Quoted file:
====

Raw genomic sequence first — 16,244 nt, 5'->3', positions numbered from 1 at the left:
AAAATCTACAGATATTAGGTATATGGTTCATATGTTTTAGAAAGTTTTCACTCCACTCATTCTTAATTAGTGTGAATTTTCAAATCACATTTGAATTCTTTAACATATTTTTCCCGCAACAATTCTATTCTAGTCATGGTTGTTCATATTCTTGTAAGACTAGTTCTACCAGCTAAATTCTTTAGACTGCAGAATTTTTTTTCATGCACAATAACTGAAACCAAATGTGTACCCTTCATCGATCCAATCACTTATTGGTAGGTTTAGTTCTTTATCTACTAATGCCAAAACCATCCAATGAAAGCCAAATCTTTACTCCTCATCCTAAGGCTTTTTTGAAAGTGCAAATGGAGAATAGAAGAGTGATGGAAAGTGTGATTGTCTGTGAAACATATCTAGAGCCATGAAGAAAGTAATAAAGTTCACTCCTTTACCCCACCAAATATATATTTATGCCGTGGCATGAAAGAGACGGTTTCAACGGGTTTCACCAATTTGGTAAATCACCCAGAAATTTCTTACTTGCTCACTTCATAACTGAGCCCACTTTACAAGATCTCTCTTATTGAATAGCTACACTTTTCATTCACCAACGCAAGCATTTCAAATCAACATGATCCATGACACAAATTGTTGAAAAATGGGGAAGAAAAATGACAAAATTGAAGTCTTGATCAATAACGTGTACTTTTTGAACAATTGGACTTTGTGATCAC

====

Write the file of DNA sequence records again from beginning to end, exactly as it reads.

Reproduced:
Raw genomic sequence first — 16,244 nt, 5'->3', positions numbered from 1 at the left:
AAAATCTACAGATATTAGGTATATGGTTCATATGTTTTAGAAAGTTTTCACTCCACTCATTCTTAATTAGTGTGAATTTTCAAATCACATTTGAATTCTTTAACATATTTTTCCCGCAACAATTCTATTCTAGTCATGGTTGTTCATATTCTTGTAAGACTAGTTCTACCAGCTAAATTCTTTAGACTGCAGAATTTTTTTTCATGCACAATAACTGAAACCAAATGTGTACCCTTCATCGATCCAATCACTTATTGGTAGGTTTAGTTCTTTATCTACTAATGCCAAAACCATCCAATGAAAGCCAAATCTTTACTCCTCATCCTAAGGCTTTTTTGAAAGTGCAAATGGAGAATAGAAGAGTGATGGAAAGTGTGATTGTCTGTGAAACATATCTAGAGCCATGAAGAAAGTAATAAAGTTCACTCCTTTACCCCACCAAATATATATTTATGCCGTGGCATGAAAGAGACGGTTTCAACGGGTTTCACCAATTTGGTAAATCACCCAGAAATTTCTTACTTGCTCACTTCATAACTGAGCCCACTTTACAAGATCTCTCTTATTGAATAGCTACACTTTTCATTCACCAACGCAAGCATTTCAAATCAACATGATCCATGACACAAATTGTTGAAAAATGGGGAAGAAAAATGACAAAATTGAAGTCTTGATCAATAACGTGTACTTTTTGAACAATTGGACTTTGTGATCAC